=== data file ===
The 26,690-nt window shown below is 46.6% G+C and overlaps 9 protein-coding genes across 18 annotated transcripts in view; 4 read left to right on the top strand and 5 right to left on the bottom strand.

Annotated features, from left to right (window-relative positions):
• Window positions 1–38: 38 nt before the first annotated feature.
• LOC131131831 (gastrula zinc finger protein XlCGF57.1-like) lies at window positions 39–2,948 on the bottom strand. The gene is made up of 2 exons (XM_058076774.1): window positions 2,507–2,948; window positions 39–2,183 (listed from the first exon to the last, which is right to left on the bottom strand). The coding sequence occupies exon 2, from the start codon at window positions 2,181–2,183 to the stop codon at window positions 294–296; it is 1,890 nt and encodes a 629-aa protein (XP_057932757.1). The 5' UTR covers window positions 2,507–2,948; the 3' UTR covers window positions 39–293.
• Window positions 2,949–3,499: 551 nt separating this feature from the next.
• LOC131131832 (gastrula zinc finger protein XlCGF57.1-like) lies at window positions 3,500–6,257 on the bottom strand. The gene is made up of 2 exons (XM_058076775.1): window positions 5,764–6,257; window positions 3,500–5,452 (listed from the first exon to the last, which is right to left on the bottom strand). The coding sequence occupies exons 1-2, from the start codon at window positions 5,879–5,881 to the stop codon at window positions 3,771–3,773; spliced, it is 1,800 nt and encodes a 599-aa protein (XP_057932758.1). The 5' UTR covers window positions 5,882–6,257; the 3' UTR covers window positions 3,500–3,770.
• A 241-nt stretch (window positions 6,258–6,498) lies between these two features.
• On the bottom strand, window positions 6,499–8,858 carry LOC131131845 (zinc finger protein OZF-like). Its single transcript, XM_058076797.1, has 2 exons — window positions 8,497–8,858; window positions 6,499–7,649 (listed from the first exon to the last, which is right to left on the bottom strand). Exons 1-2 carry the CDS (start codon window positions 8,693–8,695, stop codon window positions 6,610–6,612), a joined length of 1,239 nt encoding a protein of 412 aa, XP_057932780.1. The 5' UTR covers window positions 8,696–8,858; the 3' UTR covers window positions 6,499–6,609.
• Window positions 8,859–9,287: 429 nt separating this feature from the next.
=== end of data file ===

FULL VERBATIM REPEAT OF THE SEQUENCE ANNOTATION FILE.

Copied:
The 26,690-nt window shown below is 46.6% G+C and overlaps 9 protein-coding genes across 18 annotated transcripts in view; 4 read left to right on the top strand and 5 right to left on the bottom strand.

Annotated features, from left to right (window-relative positions):
• Window positions 1–38: 38 nt before the first annotated feature.
• LOC131131831 (gastrula zinc finger protein XlCGF57.1-like) lies at window positions 39–2,948 on the bottom strand. The gene is made up of 2 exons (XM_058076774.1): window positions 2,507–2,948; window positions 39–2,183 (listed from the first exon to the last, which is right to left on the bottom strand). The coding sequence occupies exon 2, from the start codon at window positions 2,181–2,183 to the stop codon at window positions 294–296; it is 1,890 nt and encodes a 629-aa protein (XP_057932757.1). The 5' UTR covers window positions 2,507–2,948; the 3' UTR covers window positions 39–293.
• Window positions 2,949–3,499: 551 nt separating this feature from the next.
• LOC131131832 (gastrula zinc finger protein XlCGF57.1-like) lies at window positions 3,500–6,257 on the bottom strand. The gene is made up of 2 exons (XM_058076775.1): window positions 5,764–6,257; window positions 3,500–5,452 (listed from the first exon to the last, which is right to left on the bottom strand). The coding sequence occupies exons 1-2, from the start codon at window positions 5,879–5,881 to the stop codon at window positions 3,771–3,773; spliced, it is 1,800 nt and encodes a 599-aa protein (XP_057932758.1). The 5' UTR covers window positions 5,882–6,257; the 3' UTR covers window positions 3,500–3,770.
• A 241-nt stretch (window positions 6,258–6,498) lies between these two features.
• On the bottom strand, window positions 6,499–8,858 carry LOC131131845 (zinc finger protein OZF-like). Its single transcript, XM_058076797.1, has 2 exons — window positions 8,497–8,858; window positions 6,499–7,649 (listed from the first exon to the last, which is right to left on the bottom strand). Exons 1-2 carry the CDS (start codon window positions 8,693–8,695, stop codon window positions 6,610–6,612), a joined length of 1,239 nt encoding a protein of 412 aa, XP_057932780.1. The 5' UTR covers window positions 8,696–8,858; the 3' UTR covers window positions 6,499–6,609.
• Window positions 8,859–9,287: 429 nt separating this feature from the next.